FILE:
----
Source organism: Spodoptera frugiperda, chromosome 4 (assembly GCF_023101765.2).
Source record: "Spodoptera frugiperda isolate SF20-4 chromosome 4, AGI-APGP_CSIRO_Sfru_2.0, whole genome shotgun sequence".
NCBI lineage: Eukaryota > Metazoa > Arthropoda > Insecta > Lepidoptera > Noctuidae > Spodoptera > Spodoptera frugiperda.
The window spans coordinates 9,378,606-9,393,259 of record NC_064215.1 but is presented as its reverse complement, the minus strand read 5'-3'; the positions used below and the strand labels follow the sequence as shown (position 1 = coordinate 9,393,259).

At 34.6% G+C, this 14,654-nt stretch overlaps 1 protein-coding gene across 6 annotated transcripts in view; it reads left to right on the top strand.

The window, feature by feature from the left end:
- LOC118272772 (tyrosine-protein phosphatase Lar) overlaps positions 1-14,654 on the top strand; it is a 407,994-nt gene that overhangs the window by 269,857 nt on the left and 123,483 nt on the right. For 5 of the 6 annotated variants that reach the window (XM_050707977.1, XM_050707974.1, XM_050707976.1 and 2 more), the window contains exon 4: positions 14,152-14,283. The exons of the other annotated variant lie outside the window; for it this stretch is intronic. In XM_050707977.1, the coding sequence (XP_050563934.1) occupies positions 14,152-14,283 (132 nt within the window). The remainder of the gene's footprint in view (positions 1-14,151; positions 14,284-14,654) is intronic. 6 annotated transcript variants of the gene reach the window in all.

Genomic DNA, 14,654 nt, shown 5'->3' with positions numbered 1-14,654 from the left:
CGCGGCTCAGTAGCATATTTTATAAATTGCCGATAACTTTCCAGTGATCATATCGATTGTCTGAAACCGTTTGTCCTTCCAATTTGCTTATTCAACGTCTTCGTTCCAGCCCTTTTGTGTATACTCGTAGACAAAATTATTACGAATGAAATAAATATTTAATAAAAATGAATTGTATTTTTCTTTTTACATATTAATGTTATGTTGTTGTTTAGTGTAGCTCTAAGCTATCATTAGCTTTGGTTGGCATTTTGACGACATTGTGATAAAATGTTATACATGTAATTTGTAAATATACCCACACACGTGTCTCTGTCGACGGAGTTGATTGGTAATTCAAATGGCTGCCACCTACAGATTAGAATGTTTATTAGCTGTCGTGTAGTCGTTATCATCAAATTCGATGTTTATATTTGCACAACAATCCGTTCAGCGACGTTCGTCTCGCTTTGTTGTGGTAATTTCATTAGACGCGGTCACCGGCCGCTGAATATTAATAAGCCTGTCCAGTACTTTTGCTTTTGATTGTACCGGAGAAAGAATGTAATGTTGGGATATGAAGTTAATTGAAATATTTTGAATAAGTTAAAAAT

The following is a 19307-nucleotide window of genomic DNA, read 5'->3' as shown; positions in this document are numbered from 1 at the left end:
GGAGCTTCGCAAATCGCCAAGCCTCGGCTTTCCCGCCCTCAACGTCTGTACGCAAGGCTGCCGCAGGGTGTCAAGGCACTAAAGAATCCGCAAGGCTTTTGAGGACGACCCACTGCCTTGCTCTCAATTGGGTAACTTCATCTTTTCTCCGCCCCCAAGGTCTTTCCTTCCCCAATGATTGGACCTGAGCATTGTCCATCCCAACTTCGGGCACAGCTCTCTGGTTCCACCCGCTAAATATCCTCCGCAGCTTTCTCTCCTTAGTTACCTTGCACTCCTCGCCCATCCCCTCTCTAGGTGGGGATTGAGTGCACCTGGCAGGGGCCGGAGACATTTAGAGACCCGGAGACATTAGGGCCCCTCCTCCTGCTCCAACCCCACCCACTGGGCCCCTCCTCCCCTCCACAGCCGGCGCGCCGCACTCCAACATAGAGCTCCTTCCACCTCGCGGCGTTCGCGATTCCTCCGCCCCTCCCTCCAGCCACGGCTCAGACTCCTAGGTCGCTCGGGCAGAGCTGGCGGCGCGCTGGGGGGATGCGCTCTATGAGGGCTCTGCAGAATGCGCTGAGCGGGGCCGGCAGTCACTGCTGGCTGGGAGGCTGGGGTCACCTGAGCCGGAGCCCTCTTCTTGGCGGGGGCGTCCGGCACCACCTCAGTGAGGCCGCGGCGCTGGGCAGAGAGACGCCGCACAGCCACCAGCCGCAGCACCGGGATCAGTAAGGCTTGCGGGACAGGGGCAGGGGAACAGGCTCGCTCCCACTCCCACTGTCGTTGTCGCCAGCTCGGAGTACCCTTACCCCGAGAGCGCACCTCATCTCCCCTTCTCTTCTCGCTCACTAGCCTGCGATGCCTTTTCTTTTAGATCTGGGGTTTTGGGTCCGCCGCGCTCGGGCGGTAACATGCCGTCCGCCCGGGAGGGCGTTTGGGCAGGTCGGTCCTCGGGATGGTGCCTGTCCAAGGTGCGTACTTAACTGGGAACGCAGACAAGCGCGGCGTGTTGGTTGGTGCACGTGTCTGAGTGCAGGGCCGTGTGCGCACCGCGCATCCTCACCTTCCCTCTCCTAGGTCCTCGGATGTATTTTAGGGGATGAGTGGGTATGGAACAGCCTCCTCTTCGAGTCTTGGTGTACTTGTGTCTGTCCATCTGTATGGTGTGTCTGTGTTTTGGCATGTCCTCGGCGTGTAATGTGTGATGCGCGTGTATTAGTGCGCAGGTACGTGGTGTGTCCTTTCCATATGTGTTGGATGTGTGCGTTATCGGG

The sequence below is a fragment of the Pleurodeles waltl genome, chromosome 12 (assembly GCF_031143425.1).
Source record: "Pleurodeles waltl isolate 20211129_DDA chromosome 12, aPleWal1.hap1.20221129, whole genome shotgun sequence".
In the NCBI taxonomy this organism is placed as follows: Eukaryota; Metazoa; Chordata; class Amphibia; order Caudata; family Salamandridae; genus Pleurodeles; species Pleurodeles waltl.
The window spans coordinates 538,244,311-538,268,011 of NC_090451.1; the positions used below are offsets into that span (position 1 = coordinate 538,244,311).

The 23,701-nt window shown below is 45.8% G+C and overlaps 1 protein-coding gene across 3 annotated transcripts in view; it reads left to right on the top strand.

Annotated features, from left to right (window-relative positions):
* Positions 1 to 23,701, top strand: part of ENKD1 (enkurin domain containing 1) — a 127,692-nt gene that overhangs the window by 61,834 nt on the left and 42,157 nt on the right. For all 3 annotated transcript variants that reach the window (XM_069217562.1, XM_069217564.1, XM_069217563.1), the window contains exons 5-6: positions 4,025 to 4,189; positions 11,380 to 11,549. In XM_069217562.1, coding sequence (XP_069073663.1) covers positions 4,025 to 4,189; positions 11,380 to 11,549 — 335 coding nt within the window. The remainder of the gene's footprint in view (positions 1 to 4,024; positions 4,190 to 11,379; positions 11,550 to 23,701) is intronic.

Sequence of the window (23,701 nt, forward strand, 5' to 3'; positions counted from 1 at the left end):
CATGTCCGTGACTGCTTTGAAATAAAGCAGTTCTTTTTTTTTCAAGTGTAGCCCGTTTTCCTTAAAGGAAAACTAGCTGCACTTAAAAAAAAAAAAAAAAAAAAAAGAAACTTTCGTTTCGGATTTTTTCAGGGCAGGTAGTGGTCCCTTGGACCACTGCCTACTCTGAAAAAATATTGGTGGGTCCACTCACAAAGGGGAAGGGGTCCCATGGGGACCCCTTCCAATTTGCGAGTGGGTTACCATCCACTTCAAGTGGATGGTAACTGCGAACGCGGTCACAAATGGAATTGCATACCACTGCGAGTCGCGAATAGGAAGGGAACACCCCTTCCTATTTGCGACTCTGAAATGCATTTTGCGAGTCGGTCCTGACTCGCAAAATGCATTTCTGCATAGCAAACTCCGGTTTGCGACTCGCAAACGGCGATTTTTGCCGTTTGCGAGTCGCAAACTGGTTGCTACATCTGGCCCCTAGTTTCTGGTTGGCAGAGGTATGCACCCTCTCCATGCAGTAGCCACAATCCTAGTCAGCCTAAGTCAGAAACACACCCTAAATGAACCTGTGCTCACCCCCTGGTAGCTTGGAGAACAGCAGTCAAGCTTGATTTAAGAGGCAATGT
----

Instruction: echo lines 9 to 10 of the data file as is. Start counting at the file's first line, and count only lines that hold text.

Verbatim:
CGCGGCTCAGTAGCATATTTTATAAATTGCCGATAACTTTCCAGTGATCATATCGATTGTCTGAAACCGTTTGTCCTTCCAATTTGCTTATTCAACGTCTTCGTTCCAGCCCTTTTGTGTATACTCGTAGACAAAATTATTACGAATGAAATAAATATTTAATAAAAATGAATTGTATTTTTCTTTTTACATATTAATGTTATGTTGTTGTTTAGTGTAGCTCTAAGCTATCATTAGCTTTGGTTGGCATTTTGACGACATTGTGATAAAATGTTATACATGTAATTTGTAAATATACCCACACACGTGTCTCTGTCGACGGAGTTGATTGGTAATTCAAATGGCTGCCACCTACAGATTAGAATGTTTATTAGCTGTCGTGTAGTCGTTATCATCAAATTCGATGTTTATATTTGCACAACAATCCGTTCAGCGACGTTCGTCTCGCTTTGTTGTGGTAATTTCATTAGACGCGGTCACCGGCCGCTGAATATTAATAAGCCTGTCCAGTACTTTTGCTTTTGATTGTACCGGAGAAAGAATGTAATGTTGGGATATGAAGTTAATTGAAATATTTTGAATAAGTTAAAAAT

The following is a 19307-nucleotide window of genomic DNA, read 5'->3' as shown; positions in this document are numbered from 1 at the left end: